In the little over one year that New York Times science reporter William Broad has been covering yoga, he has dropped one bombshell after another: Yoga could make you fat, the entire discipline started as a sex cult, and, of course, the claim that garnered worldwide publicity—practicing yoga is dangerous to life and limb.
Most shocking of all, his 2012 book The Science of Yoga tied yoga to hundreds of strokes per year. His “lowball estimate” was that 15 yoga practitioners annually in the United States “lay dead after wounds to their vertebral arteries resulted in brain injuries serious enough to kill.”
In my recent article, Man Bites Downward-Facing Dog, I documented Broad’s disturbing pattern of sensationalistic reporting. Again and again he has made bold, counterintuitive assertions about yoga, which have succeeded in bringing attention to himself and his book, but which, as I demonstrated, fail to hold up under scientific scrutiny.
Unexpected for a science writer of his stature (he’s shared in two Pulitzer Prizes), no extraordinary evidence backs his extraordinary claims. And that holds especially true for his claim that yoga causes deadly strokes—the emotional linchpin of his yoga-wrecks-your-body arguments.
Broad labeled a number of poses “X-rated,” including Shoulderstand, Plow, Cobra and Wheel. The extreme neck positions in these postures, he warned, could stretch and potentially rupture the vertebral arteries, linguini-like blood vessels that run along the spinal bones in the neck. Strokes due to vertebral artery tears are uncommon, but are known to occur, for example, when an elderly woman drops her head back into a hairdresser’s sink for a shampoo.
Broad cited an estimate that among the general public there are 1.5 such strokes per year per 100,000 people.
Since, as Broad admitted, no scientific studies have ever examined the question of how common such yoga-induced strokes are, he got creative. First off, he assumed—without evidence—that yoga practitioners would have the same 1.5 per 100,000 rate of vertebral artery injuries as the general population (while suggesting the likelihood of a higher rate due to all the neck movements).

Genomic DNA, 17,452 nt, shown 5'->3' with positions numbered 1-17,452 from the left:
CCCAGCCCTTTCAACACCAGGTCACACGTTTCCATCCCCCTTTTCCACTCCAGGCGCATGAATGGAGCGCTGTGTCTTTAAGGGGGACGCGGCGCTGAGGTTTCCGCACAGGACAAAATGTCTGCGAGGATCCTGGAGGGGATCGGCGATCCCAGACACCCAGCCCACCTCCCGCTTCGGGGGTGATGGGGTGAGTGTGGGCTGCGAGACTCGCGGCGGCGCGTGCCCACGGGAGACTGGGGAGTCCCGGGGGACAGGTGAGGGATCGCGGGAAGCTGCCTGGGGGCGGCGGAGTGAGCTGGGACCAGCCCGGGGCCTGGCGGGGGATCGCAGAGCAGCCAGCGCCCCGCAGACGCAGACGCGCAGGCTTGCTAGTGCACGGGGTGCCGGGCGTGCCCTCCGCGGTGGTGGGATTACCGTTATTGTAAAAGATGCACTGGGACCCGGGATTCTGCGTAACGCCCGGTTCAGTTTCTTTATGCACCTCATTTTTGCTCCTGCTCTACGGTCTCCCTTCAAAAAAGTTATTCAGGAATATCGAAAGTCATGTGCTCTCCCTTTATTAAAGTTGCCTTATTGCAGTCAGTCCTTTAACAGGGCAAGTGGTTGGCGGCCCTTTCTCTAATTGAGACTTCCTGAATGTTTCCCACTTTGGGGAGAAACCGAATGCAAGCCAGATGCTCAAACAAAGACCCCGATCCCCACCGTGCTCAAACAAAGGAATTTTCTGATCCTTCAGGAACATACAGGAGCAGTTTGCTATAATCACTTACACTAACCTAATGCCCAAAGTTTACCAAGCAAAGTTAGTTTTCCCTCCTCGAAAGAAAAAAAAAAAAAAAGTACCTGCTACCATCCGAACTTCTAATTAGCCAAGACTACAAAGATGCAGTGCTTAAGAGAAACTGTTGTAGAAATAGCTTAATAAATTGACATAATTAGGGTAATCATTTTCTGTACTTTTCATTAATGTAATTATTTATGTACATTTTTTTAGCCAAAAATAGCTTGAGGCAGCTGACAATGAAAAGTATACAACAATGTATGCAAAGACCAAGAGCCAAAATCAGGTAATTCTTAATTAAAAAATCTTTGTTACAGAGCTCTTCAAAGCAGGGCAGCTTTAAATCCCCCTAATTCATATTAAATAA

With 20 million practitioners in the U.S., that’s 300 strokes per year. Assuming a five percent mortality rate, he calculated the yearly death toll would be 15. But if yoga practitioners have the same stroke rate as people who don’t do yoga, that means on net yoga caused zero strokes.
Using the logic Broad employed, if there are 16,000 cases of food poisoning per 100,000 people, every year yoga is tied to 320,000 episodes of the dreaded and potentially deadly intestinal malady.
The Smoking Gun
In pursuing the yoga-stroke connection, Broad seemed to have found his smoking gun in 2009. “Now a major survey done by yoga professionals had documented the threat,” he wrote. “The respondents said they had witnessed four cases, in other words, they knew of four occasions in which yoga’s extreme bending and contortions had resulted in some degree of brain damage.”
But the scientific article reporting the survey’s results, published in the International Journal of Yoga Therapy, tells a different story.
The authors, a team based at New York’s Columbia College of Physicians and Surgeons, confessed that they, “neglected, however, to remind the respondents that answers should be based on injuries resulting from yoga practice. Instead, many answers described serious injuries or chronic conditions that prompted people to take yoga. Often it was unclear whether injuries cited had resulted from Yoga or from some other source.”
To resolve the ambiguity, my colleague Roger Cole, Ph.D., contacted study co-author Susan Genis, RYT, Esq., who did the data analysis. Here’s how she responded:
“William Broad misstates the information we presented. None of the survey responses gave a specific instance of having experienced or having seen a student experience a stroke as a result of yoga practice.”
The Yogi’s Quest for Truth
While continuing to trumpet the dangers of yoga, Broad appears to have resigned himself to a less-than-enthusiastic reception to his work from many in the yoga world. “Some yoga practitioners will surely see my analysis as unconvincing. That’s okay,” he wrote in a recent Times article that asserted that yoga is “remarkably dangerous—for men.”
One of the foundations of the serious practice of yoga—and by this I mean much more than just the physical postures which are Broad’s main focus—is satya, Sanskrit for truth. Serious yogis try to cut through illusions, and seek to know, as they call it, “what is,” even when digesting that truth is painful.